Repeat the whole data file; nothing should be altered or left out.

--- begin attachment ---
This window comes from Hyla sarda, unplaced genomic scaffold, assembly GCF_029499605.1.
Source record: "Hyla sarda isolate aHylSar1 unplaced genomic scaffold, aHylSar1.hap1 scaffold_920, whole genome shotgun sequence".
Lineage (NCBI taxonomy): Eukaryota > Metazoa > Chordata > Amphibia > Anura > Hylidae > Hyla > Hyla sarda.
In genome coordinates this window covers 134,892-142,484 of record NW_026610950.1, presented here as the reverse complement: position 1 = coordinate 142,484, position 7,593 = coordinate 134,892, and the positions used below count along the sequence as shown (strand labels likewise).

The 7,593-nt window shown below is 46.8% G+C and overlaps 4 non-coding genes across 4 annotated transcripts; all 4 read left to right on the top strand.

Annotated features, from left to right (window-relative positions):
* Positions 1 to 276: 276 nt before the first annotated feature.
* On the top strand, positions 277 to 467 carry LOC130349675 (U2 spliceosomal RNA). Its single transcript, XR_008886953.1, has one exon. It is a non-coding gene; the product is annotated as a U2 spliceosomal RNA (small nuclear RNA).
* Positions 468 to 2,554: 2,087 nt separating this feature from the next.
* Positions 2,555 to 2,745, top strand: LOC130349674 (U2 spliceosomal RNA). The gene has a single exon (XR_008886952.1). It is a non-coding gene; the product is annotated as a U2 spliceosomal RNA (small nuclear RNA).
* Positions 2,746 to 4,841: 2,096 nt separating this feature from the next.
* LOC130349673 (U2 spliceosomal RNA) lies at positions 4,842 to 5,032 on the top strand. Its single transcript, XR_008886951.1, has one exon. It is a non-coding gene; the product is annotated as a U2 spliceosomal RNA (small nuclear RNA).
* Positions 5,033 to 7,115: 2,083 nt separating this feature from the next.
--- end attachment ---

This window comes from Hyla sarda, unplaced genomic scaffold, assembly GCF_029499605.1.
Source record: "Hyla sarda isolate aHylSar1 unplaced genomic scaffold, aHylSar1.hap1 scaffold_920, whole genome shotgun sequence".
Lineage (NCBI taxonomy): Eukaryota > Metazoa > Chordata > Amphibia > Anura > Hylidae > Hyla > Hyla sarda.
In genome coordinates this window covers 134,892-142,484 of record NW_026610950.1, presented here as the reverse complement: position 1 = coordinate 142,484, position 7,593 = coordinate 134,892, and the positions used below count along the sequence as shown (strand labels likewise).

The 7,593-nt window shown below is 46.8% G+C and overlaps 4 non-coding genes across 4 annotated transcripts; all 4 read left to right on the top strand.

Annotated features, from left to right (window-relative positions):
* Positions 1 to 276: 276 nt before the first annotated feature.
* On the top strand, positions 277 to 467 carry LOC130349675 (U2 spliceosomal RNA). Its single transcript, XR_008886953.1, has one exon. It is a non-coding gene; the product is annotated as a U2 spliceosomal RNA (small nuclear RNA).
* Positions 468 to 2,554: 2,087 nt separating this feature from the next.
* Positions 2,555 to 2,745, top strand: LOC130349674 (U2 spliceosomal RNA). The gene has a single exon (XR_008886952.1). It is a non-coding gene; the product is annotated as a U2 spliceosomal RNA (small nuclear RNA).
* Positions 2,746 to 4,841: 2,096 nt separating this feature from the next.
* LOC130349673 (U2 spliceosomal RNA) lies at positions 4,842 to 5,032 on the top strand. Its single transcript, XR_008886951.1, has one exon. It is a non-coding gene; the product is annotated as a U2 spliceosomal RNA (small nuclear RNA).
* Positions 5,033 to 7,115: 2,083 nt separating this feature from the next.